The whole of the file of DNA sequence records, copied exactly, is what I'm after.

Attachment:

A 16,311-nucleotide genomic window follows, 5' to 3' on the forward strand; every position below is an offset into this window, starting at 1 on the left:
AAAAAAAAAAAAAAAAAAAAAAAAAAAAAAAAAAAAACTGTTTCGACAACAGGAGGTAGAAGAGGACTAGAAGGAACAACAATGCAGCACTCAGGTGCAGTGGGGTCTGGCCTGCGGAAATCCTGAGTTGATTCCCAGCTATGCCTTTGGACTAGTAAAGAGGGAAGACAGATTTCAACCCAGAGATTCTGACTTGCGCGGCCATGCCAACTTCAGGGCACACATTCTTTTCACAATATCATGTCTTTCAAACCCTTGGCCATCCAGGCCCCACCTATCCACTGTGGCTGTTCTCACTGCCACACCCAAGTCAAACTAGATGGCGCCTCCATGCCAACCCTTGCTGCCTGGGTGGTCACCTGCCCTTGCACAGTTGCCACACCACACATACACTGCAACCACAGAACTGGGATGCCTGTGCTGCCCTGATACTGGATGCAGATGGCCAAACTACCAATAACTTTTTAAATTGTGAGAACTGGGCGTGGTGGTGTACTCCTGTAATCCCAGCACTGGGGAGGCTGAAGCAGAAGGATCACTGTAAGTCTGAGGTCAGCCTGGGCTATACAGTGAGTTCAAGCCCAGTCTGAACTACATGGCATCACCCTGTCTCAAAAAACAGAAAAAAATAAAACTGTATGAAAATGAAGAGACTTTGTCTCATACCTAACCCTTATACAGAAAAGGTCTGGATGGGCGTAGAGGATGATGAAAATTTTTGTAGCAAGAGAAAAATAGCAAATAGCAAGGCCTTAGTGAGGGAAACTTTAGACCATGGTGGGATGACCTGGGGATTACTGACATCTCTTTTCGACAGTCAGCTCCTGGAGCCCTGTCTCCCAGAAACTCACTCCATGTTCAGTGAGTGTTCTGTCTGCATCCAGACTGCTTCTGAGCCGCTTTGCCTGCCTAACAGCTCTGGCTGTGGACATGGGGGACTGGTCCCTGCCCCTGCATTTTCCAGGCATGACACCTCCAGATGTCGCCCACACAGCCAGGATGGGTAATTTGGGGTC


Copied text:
A 16,311-nucleotide genomic window follows, 5' to 3' on the forward strand; every position below is an offset into this window, starting at 1 on the left:
AAAAAAAAAAAAAAAAAAAAAAAAAAAAAAAAAAAAACTGTTTCGACAACAGGAGGTAGAAGAGGACTAGAAGGAACAACAATGCAGCACTCAGGTGCAGTGGGGTCTGGCCTGCGGAAATCCTGAGTTGATTCCCAGCTATGCCTTTGGACTAGTAAAGAGGGAAGACAGATTTCAACCCAGAGATTCTGACTTGCGCGGCCATGCCAACTTCAGGGCACACATTCTTTTCACAATATCATGTCTTTCAAACCCTTGGCCATCCAGGCCCCACCTATCCACTGTGGCTGTTCTCACTGCCACACCCAAGTCAAACTAGATGGCGCCTCCATGCCAACCCTTGCTGCCTGGGTGGTCACCTGCCCTTGCACAGTTGCCACACCACACATACACTGCAACCACAGAACTGGGATGCCTGTGCTGCCCTGATACTGGATGCAGATGGCCAAACTACCAATAACTTTTTAAATTGTGAGAACTGGGCGTGGTGGTGTACTCCTGTAATCCCAGCACTGGGGAGGCTGAAGCAGAAGGATCACTGTAAGTCTGAGGTCAGCCTGGGCTATACAGTGAGTTCAAGCCCAGTCTGAACTACATGGCATCACCCTGTCTCAAAAAACAGAAAAAAATAAAACTGTATGAAAATGAAGAGACTTTGTCTCATACCTAACCCTTATACAGAAAAGGTCTGGATGGGCGTAGAGGATGATGAAAATTTTTGTAGCAAGAGAAAAATAGCAAATAGCAAGGCCTTAGTGAGGGAAACTTTAGACCATGGTGGGATGACCTGGGGATTACTGACATCTCTTTTCGACAGTCAGCTCCTGGAGCCCTGTCTCCCAGAAACTCACTCCATGTTCAGTGAGTGTTCTGTCTGCATCCAGACTGCTTCTGAGCCGCTTTGCCTGCCTAACAGCTCTGGCTGTGGACATGGGGGACTGGTCCCTGCCCCTGCATTTTCCAGGCATGACACCTCCAGATGTCGCCCACACAGCCAGGATGGGTAATTTGGGGTC